didn’t know what they were called those white poles jutting out of baptist rooves. they want you to know from a mile away that’s a church, go the real estate agent. in water valley the houses are a hundred years old & they are protective of their land the real estate agent says protective & looks at me like I’ve seen a lynch mob in real time & know the signs one of which is spray painted on the adjoining wall to a property hawk strewn above it JESUS IS COMING GET RIGHT OR GET LEFT & what is the deal with this jesus club? can a sinner-bitch get an amen? I mean, am I right? I ask the real estate agent about the neighbors on this plot:
me: why are they burning those trees?
the real estate agent: because its their trees.
she say they hunt too & I may accidentally get shot. a local & national pasttime & I’m glad all my inhabited towns have something in common. you’d have to install french drains out here for when the rain comes & those can be expensive. & I’m in bed when I notice the rain walked inside. A toe deep pool & peeling off my postcard of James Baldwin at 5am.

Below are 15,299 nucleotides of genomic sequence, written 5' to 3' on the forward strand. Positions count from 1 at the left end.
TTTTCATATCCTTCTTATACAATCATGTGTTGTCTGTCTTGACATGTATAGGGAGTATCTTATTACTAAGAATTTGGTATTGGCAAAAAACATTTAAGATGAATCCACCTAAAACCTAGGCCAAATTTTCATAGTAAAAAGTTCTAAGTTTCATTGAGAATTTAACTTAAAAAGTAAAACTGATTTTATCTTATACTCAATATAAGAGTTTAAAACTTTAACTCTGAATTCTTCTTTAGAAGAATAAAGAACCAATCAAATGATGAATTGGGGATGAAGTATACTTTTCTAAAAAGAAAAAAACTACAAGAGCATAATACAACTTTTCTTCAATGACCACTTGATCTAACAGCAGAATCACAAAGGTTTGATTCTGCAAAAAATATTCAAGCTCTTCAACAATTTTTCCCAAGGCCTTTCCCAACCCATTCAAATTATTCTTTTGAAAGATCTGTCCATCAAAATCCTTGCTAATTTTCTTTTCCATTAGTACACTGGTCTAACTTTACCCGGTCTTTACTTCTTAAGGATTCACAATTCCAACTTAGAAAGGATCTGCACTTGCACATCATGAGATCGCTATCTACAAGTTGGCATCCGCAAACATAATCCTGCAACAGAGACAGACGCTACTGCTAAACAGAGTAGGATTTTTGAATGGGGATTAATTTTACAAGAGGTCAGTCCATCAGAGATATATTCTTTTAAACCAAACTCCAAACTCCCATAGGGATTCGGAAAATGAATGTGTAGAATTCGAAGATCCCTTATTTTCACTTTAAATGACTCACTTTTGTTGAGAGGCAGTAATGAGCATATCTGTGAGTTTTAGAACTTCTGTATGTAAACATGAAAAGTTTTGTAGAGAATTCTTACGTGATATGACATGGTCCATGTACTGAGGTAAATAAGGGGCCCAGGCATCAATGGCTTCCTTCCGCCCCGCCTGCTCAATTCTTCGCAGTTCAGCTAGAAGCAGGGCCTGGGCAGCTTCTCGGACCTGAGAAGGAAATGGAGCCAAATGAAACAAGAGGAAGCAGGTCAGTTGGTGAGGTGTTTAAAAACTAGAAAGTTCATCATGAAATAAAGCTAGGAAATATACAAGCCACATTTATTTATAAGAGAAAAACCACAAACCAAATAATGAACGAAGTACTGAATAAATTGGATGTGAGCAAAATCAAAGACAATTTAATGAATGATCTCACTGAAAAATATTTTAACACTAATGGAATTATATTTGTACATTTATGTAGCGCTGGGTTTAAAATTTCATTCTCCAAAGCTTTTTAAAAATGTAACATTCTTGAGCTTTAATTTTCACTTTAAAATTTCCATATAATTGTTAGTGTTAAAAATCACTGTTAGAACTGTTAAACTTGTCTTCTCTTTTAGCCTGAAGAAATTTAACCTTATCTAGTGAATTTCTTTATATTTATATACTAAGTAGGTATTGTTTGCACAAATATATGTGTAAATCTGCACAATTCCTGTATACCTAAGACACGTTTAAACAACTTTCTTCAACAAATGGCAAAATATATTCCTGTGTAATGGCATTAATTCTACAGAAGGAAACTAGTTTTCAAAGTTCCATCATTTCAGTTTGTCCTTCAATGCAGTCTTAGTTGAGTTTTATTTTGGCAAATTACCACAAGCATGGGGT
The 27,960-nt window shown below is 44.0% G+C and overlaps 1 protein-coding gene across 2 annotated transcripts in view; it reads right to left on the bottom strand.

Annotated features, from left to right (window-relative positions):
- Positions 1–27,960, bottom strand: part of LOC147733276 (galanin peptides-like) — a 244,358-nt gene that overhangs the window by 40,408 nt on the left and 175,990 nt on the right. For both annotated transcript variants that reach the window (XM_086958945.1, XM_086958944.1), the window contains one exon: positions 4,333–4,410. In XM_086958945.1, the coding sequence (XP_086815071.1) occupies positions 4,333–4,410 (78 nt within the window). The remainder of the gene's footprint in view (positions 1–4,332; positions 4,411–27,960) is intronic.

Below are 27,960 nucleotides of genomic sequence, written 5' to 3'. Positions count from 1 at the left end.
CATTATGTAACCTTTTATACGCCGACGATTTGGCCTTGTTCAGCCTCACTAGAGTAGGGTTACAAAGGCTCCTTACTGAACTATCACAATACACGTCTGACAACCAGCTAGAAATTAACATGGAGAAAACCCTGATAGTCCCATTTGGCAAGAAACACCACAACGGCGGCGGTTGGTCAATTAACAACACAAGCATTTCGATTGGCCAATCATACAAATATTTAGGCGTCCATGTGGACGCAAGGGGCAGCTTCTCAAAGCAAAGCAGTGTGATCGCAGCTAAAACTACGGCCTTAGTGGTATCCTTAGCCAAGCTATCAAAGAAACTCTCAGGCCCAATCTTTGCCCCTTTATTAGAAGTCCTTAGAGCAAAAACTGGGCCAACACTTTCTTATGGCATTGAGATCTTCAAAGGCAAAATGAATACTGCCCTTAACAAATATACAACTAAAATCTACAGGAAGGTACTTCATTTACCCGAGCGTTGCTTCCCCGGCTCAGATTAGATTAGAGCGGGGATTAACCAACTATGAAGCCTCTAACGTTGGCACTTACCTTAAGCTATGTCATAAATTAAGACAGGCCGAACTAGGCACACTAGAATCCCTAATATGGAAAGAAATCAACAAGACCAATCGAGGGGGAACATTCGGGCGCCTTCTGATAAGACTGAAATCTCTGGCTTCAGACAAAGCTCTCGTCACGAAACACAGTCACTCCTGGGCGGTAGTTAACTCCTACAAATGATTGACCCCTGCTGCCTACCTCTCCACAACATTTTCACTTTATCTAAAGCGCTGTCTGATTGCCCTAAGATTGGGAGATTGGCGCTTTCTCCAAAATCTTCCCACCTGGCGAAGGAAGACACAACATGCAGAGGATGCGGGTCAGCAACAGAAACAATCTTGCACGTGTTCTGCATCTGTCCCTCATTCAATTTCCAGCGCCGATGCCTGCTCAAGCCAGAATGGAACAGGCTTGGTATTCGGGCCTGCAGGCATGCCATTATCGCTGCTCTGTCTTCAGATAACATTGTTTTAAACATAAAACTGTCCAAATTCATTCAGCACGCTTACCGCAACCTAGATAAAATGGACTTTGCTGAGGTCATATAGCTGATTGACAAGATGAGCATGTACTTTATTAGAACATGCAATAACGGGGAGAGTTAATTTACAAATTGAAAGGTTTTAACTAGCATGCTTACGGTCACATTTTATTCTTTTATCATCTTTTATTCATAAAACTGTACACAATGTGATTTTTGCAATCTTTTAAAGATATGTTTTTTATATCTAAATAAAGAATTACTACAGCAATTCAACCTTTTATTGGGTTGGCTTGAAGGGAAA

I plot how to kill the water. could I vaccum it up? blow dry until it conforms to air? the sockets are wet & anyway that’s not how water works. you can’t murder it or already dead things. I press on the wall fat with cold & the house absorbs it. that is a god I can pray to. mold is a jesus I’m left with. I lick the wall & watch how we make sweet a bloodless choir. ungovernable, being dead & still here.
Aziza Barnes is blk & alive. Born in Los Angeles, Aziza currently lives in Oxford, Mississippi. Her first chapbook, me Aunt Jemima and the nailgun, was the first winner of the Exploding Pinecone Prize and published from Button Poetry. Her first full length collection i be but i ain’t, is forthcoming from YesYes Books Spring 2016.